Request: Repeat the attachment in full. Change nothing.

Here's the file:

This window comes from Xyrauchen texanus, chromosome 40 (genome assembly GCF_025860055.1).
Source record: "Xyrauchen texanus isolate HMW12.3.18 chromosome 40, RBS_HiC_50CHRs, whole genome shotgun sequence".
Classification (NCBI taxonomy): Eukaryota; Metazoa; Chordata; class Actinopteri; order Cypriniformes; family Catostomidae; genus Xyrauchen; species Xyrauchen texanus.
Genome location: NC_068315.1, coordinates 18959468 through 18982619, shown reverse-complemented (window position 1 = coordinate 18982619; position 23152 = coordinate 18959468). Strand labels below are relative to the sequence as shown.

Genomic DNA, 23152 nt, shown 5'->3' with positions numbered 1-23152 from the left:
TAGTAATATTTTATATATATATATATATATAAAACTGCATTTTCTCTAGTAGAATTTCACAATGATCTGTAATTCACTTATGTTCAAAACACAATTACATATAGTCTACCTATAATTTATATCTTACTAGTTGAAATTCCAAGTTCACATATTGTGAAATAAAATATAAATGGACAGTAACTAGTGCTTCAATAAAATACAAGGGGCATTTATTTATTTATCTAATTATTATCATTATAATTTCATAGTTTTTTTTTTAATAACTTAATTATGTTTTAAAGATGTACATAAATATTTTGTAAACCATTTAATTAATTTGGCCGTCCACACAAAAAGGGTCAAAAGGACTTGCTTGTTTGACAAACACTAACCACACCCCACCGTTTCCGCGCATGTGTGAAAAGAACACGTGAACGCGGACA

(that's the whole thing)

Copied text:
This window comes from Xyrauchen texanus, chromosome 40 (genome assembly GCF_025860055.1).
Source record: "Xyrauchen texanus isolate HMW12.3.18 chromosome 40, RBS_HiC_50CHRs, whole genome shotgun sequence".
Classification (NCBI taxonomy): Eukaryota; Metazoa; Chordata; class Actinopteri; order Cypriniformes; family Catostomidae; genus Xyrauchen; species Xyrauchen texanus.
Genome location: NC_068315.1, coordinates 18959468 through 18982619, shown reverse-complemented (window position 1 = coordinate 18982619; position 23152 = coordinate 18959468). Strand labels below are relative to the sequence as shown.

Genomic DNA, 23152 nt, shown 5'->3' with positions numbered 1-23152 from the left:
TAGTAATATTTTATATATATATATATATATAAAACTGCATTTTCTCTAGTAGAATTTCACAATGATCTGTAATTCACTTATGTTCAAAACACAATTACATATAGTCTACCTATAATTTATATCTTACTAGTTGAAATTCCAAGTTCACATATTGTGAAATAAAATATAAATGGACAGTAACTAGTGCTTCAATAAAATACAAGGGGCATTTATTTATTTATCTAATTATTATCATTATAATTTCATAGTTTTTTTTTTAATAACTTAATTATGTTTTAAAGATGTACATAAATATTTTGTAAACCATTTAATTAATTTGGCCGTCCACACAAAAAGGGTCAAAAGGACTTGCTTGTTTGACAAACACTAACCACACCCCACCGTTTCCGCGCATGTGTGAAAAGAACACGTGAACGCGGACA